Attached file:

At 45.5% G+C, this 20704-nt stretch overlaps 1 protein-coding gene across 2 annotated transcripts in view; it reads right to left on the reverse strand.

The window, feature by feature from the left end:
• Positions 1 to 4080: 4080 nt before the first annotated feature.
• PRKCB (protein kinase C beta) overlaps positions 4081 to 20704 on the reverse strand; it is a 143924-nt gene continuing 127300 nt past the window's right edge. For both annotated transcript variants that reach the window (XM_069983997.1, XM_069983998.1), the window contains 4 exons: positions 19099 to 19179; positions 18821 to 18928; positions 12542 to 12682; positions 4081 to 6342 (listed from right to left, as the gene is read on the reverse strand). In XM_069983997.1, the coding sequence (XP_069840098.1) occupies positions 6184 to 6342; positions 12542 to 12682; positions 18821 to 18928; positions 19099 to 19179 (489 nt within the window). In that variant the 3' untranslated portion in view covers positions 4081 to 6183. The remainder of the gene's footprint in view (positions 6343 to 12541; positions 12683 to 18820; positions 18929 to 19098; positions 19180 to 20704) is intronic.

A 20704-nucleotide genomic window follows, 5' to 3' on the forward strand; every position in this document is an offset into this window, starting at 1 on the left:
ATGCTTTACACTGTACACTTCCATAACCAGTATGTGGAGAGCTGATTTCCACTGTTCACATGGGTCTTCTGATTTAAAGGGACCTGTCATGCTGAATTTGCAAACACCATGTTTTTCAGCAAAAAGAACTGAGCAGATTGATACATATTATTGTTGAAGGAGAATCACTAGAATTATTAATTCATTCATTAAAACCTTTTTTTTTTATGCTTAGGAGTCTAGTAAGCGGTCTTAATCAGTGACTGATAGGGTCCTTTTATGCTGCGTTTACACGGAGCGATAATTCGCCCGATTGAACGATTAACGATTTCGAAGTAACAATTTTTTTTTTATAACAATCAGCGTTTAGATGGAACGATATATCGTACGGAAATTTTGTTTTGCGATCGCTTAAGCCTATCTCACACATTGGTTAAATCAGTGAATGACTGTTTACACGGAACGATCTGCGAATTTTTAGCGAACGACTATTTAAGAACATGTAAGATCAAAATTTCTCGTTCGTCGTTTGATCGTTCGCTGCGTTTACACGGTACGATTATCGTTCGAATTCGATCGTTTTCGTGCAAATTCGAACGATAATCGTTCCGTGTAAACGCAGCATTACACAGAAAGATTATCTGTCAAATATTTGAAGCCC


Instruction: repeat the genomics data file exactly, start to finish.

At 45.5% G+C, this 20704-nt stretch overlaps 1 protein-coding gene across 2 annotated transcripts in view; it reads right to left on the reverse strand.

The window, feature by feature from the left end:
• Positions 1 to 4080: 4080 nt before the first annotated feature.
• PRKCB (protein kinase C beta) overlaps positions 4081 to 20704 on the reverse strand; it is a 143924-nt gene continuing 127300 nt past the window's right edge. For both annotated transcript variants that reach the window (XM_069983997.1, XM_069983998.1), the window contains 4 exons: positions 19099 to 19179; positions 18821 to 18928; positions 12542 to 12682; positions 4081 to 6342 (listed from right to left, as the gene is read on the reverse strand). In XM_069983997.1, the coding sequence (XP_069840098.1) occupies positions 6184 to 6342; positions 12542 to 12682; positions 18821 to 18928; positions 19099 to 19179 (489 nt within the window). In that variant the 3' untranslated portion in view covers positions 4081 to 6183. The remainder of the gene's footprint in view (positions 6343 to 12541; positions 12683 to 18820; positions 18929 to 19098; positions 19180 to 20704) is intronic.

A 20704-nucleotide genomic window follows, 5' to 3' on the forward strand; every position in this document is an offset into this window, starting at 1 on the left:
ATGCTTTACACTGTACACTTCCATAACCAGTATGTGGAGAGCTGATTTCCACTGTTCACATGGGTCTTCTGATTTAAAGGGACCTGTCATGCTGAATTTGCAAACACCATGTTTTTCAGCAAAAAGAACTGAGCAGATTGATACATATTATTGTTGAAGGAGAATCACTAGAATTATTAATTCATTCATTAAAACCTTTTTTTTTTATGCTTAGGAGTCTAGTAAGCGGTCTTAATCAGTGACTGATAGGGTCCTTTTATGCTGCGTTTACACGGAGCGATAATTCGCCCGATTGAACGATTAACGATTTCGAAGTAACAATTTTTTTTTTATAACAATCAGCGTTTAGATGGAACGATATATCGTACGGAAATTTTGTTTTGCGATCGCTTAAGCCTATCTCACACATTGGTTAAATCAGTGAATGACTGTTTACACGGAACGATCTGCGAATTTTTAGCGAACGACTATTTAAGAACATGTAAGATCAAAATTTCTCGTTCGTCGTTTGATCGTTCGCTGCGTTTACACGGTACGATTATCGTTCGAATTCGATCGTTTTCGTGCAAATTCGAACGATAATCGTTCCGTGTAAACGCAGCATTACACAGAAAGATTATCTGTCAAATATTTGAAGCCC